From the sequence of execution, it is clear that the lock acquired by the thread1 got released by the thread3.

Let see second problem.

import threading

lock = threading.Lock()


def first(n):

    lock.acquire()

    a =12+n

    lock.release()

    print (a)

def second(n):

    lock.acquire()

    b = 12+n

    lock.release()

    print (b)

def all():

    lock.acquire()

    first(2)

    second(3)

    lock.release()

th1 = threading.Thread(target= all)

th1.start()

When you run the above code, deadlock would occur. In the function all thread will acquire a lock, after acquiring the lock the first function will be called. The thread will see the lock.acquire() statement. As this lock itself acquired by the same thread. But lock does not remember the thread which acquired it.

In order to overcome above problem, we use Reentrant lock (RLock).

Just replace the threading.Lock with threading.RLock

threading.RLock() — A factory function that returns a new reentrant lock object. A reentrant lock must be released by the thread that acquired it. Once a thread has acquired a reentrant lock, the same thread may acquire it again without blocking; the thread must release it once for each time it has acquired it.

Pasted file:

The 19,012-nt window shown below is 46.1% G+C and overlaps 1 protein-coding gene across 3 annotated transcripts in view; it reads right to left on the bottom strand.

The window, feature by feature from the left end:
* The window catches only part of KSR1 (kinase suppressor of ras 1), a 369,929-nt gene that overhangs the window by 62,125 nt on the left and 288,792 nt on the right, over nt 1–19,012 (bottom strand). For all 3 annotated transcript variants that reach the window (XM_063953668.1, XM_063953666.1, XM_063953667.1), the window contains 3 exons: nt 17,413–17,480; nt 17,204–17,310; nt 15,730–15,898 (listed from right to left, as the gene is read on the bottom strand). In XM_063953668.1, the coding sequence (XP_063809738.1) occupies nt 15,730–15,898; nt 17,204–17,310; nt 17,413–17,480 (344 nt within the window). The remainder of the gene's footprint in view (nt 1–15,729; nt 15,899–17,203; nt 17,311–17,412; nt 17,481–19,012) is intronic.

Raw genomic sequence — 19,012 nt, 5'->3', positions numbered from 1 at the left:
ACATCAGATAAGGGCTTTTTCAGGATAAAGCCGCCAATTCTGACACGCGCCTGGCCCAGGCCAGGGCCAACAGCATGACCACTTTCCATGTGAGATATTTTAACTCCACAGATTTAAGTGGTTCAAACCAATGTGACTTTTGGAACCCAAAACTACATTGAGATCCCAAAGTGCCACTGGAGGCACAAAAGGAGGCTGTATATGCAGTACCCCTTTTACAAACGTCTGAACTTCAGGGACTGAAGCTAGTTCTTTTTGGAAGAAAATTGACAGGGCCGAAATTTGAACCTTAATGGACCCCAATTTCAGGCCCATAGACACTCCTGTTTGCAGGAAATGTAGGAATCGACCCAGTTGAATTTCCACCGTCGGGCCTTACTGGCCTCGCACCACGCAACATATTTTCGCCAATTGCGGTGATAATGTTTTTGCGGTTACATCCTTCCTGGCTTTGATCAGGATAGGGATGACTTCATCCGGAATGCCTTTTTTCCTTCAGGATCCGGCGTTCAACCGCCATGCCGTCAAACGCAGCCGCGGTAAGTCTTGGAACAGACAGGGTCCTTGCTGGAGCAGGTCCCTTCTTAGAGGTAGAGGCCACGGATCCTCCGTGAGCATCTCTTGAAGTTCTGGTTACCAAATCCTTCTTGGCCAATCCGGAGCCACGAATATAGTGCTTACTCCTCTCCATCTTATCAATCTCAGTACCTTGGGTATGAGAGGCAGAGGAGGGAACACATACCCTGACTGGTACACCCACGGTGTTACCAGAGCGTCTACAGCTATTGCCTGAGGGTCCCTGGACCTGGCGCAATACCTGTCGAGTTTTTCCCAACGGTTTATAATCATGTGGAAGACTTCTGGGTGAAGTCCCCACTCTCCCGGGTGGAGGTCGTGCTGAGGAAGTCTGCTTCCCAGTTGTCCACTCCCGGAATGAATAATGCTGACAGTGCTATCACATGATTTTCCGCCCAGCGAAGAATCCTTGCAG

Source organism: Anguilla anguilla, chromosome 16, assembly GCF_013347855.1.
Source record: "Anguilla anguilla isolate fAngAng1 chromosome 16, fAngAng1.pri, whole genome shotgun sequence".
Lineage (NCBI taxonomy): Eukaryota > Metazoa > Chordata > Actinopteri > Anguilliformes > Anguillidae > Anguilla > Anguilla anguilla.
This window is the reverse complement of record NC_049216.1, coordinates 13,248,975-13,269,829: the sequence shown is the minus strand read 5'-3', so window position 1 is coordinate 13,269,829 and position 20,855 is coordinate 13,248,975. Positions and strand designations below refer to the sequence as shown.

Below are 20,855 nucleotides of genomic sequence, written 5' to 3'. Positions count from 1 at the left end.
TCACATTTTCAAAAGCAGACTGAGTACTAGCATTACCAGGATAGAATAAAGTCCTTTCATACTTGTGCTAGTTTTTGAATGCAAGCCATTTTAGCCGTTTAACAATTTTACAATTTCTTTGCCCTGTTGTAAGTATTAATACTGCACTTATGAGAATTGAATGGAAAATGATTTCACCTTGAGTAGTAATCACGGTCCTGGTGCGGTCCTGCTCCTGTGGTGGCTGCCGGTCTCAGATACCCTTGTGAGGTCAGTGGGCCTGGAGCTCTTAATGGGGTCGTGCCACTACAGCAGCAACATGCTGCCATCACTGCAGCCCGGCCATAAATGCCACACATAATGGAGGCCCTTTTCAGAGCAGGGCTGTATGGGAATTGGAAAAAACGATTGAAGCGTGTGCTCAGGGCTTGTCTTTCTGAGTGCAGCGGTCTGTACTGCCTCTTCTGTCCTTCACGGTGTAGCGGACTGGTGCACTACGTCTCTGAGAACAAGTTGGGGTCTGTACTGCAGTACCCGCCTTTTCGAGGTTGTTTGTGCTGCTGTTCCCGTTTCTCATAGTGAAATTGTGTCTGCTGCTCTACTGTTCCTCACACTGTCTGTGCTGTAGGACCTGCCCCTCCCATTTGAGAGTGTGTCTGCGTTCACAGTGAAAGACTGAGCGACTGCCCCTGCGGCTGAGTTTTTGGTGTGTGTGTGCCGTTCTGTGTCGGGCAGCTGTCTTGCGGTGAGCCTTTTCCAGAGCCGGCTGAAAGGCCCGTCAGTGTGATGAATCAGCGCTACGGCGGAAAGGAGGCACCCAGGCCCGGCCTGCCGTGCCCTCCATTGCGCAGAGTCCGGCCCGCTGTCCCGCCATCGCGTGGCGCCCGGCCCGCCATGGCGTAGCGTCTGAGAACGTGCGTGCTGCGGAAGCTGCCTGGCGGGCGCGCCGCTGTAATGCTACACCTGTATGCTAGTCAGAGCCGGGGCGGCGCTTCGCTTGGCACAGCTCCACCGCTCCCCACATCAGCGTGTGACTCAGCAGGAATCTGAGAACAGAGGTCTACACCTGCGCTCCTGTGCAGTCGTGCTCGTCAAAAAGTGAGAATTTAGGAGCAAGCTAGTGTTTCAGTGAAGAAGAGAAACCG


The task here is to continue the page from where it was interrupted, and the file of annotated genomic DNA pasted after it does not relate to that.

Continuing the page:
Lock vs Rlock

The main difference is that a Lock can only be acquired once. It cannot be acquired again until it is released. (After it’s been released, it can be re-acquired by any thread).

An RLock, on the other hand, can be acquired multiple times, by the same thread. It needs to be released the same number of times in order to be “unlocked”.

Another difference is that an acquired Lock can be released by any thread, while an acquired RLock can only be released by the thread which acquired it.

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GIL